Oral health status and treatment needs in institutionalized psychiatric patients: one year descriptive cross sectional study.

Department of Preventive and Community Dentistry, College of Dental Sciences, Davangere, Karnataka, India.
Indian Journal of Dental Research 01/2006; 17(4):171-7. DOI: 10.4103/0970-9290.29868
Source: PubMed

ABSTRACT Psychiatric patients are one of the special groups requiring attention as they are often neglected. Oral health is an major determinant of general health for psychiatric patients and may have a low priority in the context of mental illness. The present study was conducted to assess the oral health status and treatment needs of institutionalized psychiatric patients of Davangere.
220 psychiatric patients admitted in two general hospitals of Davangere during the period of one year were included in the study. The oral health status was evaluated with respect to caries, oral hygiene, and periodontal status.
Of the 180 examined with the response rate of 81.8%. 58.3% were males, mean age was 36.7 years, 57.8% had < 1 year of mental illness with a mean of 2.2 years, and 90% were self-sufficient. The multiple logistic regression analysis showed that the mean DMFT (0.92) increased with age, duration of mental illness, and irregularity of oral hygiene habits (P<0.001). Mean OHI-S score was 3.3 and multiple logistic regression analysis showed that the mean OHI-S score increased with age (P<0.001). The multiple logistic regression analysis showed that the CPI score increased with age, duration of mental illness, and degree of helplessness (P<0.001).
The findings of this study demonstrates low caries prevalence, poor oral hygiene, and extensive unmet needs for dental treatment.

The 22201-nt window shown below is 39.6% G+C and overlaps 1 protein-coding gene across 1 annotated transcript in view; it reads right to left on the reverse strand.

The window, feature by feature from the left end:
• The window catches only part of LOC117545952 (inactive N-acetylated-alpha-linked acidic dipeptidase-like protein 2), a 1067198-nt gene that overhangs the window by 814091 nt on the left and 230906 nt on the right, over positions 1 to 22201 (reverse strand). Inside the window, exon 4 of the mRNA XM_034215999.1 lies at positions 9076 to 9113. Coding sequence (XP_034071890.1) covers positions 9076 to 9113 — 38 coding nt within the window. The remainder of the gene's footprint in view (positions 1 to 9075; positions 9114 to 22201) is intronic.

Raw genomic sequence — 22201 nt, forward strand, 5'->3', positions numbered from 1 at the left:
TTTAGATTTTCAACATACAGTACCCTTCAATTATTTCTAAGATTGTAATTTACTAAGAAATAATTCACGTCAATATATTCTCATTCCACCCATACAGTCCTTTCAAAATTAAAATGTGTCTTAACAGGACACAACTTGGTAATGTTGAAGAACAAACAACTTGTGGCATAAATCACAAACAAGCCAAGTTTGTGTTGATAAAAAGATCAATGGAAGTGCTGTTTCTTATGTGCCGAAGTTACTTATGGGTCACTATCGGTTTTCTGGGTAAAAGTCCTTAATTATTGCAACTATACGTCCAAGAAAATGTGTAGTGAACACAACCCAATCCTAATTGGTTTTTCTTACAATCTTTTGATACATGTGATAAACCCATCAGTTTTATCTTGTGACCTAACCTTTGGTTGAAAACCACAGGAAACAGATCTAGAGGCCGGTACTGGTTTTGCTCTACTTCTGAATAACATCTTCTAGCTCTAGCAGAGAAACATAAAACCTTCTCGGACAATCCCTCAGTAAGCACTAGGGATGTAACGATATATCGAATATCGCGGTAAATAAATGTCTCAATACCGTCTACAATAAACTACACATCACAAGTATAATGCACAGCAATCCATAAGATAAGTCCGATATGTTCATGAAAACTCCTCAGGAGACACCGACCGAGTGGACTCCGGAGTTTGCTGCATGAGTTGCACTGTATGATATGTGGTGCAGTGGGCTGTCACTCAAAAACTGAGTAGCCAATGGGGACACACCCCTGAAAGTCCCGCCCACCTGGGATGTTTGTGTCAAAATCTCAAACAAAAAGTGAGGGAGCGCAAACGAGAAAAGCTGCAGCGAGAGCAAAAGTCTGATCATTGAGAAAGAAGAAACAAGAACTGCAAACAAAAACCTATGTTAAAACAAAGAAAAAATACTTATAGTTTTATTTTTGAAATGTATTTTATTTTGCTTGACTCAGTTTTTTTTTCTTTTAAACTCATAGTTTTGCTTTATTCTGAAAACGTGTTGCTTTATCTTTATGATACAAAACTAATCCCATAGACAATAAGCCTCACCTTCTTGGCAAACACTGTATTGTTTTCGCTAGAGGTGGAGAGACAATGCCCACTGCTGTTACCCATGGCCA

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    ABSTRACT: Psychiatric patients have increased comorbid physical illness. There is less information, however, on dental disease, especially tooth decay, despite life-style risk factors or psychotropic-induced dry mouth in this population. Importantly, poor oral health can predispose people to chronic physical disease leading to avoidable admissions to hospital for medical causes. Using MEDLINE, PsycInfo, EMBASE, and article bibliographies, we undertook a systematic search for studies from the last 25 years regarding the oral health of people with severe mental illness (SMI). Results were compared with the general population. The two outcomes were total tooth loss (edentulism) and dental decay measured through the following standardized measures: the mean number of decayed, missing, and filled teeth or surfaces. We identified 25 studies that had sufficient data for a random-effects meta-analysis. These covered 5076 psychiatric patients and 39,545 controls, the latter from either the same study or community surveys. People with SMI had 2.8 the odds of having lost all their teeth compared with the general community (95% confidence interval [CI] = 1.7-4.6). They also had significantly higher decayed, missing, and filled teeth (mean difference = 5.0, 95% CI = 2.5-7.4) and surfaces scores (mean difference = 14.6, 95% CI = 4.1-25.1). The increased focus on the physical health of people with SMI should encompass oral health. Possible interventions could include oral health assessment conducted using standard checklists that can be completed by non-dental personnel, help with oral hygiene, management of iatrogenic dry mouth, and early dental referral.
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